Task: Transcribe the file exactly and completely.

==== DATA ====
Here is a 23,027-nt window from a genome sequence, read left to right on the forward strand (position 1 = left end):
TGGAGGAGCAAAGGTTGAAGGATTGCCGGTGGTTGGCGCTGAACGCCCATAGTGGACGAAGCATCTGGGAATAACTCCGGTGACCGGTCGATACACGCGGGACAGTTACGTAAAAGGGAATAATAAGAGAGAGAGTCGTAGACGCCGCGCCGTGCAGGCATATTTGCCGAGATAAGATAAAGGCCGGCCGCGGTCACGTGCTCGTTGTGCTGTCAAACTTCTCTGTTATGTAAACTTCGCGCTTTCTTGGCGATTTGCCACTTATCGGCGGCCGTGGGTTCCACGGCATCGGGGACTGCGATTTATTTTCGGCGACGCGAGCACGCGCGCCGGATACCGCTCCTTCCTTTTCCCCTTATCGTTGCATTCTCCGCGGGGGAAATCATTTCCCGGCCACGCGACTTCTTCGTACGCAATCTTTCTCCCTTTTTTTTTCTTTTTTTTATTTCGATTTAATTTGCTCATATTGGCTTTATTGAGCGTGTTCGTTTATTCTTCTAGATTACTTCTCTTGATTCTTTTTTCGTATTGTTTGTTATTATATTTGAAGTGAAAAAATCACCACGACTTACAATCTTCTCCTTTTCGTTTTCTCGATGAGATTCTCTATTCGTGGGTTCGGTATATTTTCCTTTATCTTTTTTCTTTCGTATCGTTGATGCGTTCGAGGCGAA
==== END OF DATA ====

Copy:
Here is a 23,027-nt window from a genome sequence, read left to right on the forward strand (position 1 = left end):
TGGAGGAGCAAAGGTTGAAGGATTGCCGGTGGTTGGCGCTGAACGCCCATAGTGGACGAAGCATCTGGGAATAACTCCGGTGACCGGTCGATACACGCGGGACAGTTACGTAAAAGGGAATAATAAGAGAGAGAGTCGTAGACGCCGCGCCGTGCAGGCATATTTGCCGAGATAAGATAAAGGCCGGCCGCGGTCACGTGCTCGTTGTGCTGTCAAACTTCTCTGTTATGTAAACTTCGCGCTTTCTTGGCGATTTGCCACTTATCGGCGGCCGTGGGTTCCACGGCATCGGGGACTGCGATTTATTTTCGGCGACGCGAGCACGCGCGCCGGATACCGCTCCTTCCTTTTCCCCTTATCGTTGCATTCTCCGCGGGGGAAATCATTTCCCGGCCACGCGACTTCTTCGTACGCAATCTTTCTCCCTTTTTTTTTCTTTTTTTTATTTCGATTTAATTTGCTCATATTGGCTTTATTGAGCGTGTTCGTTTATTCTTCTAGATTACTTCTCTTGATTCTTTTTTCGTATTGTTTGTTATTATATTTGAAGTGAAAAAATCACCACGACTTACAATCTTCTCCTTTTCGTTTTCTCGATGAGATTCTCTATTCGTGGGTTCGGTATATTTTCCTTTATCTTTTTTCTTTCGTATCGTTGATGCGTTCGAGGCGAA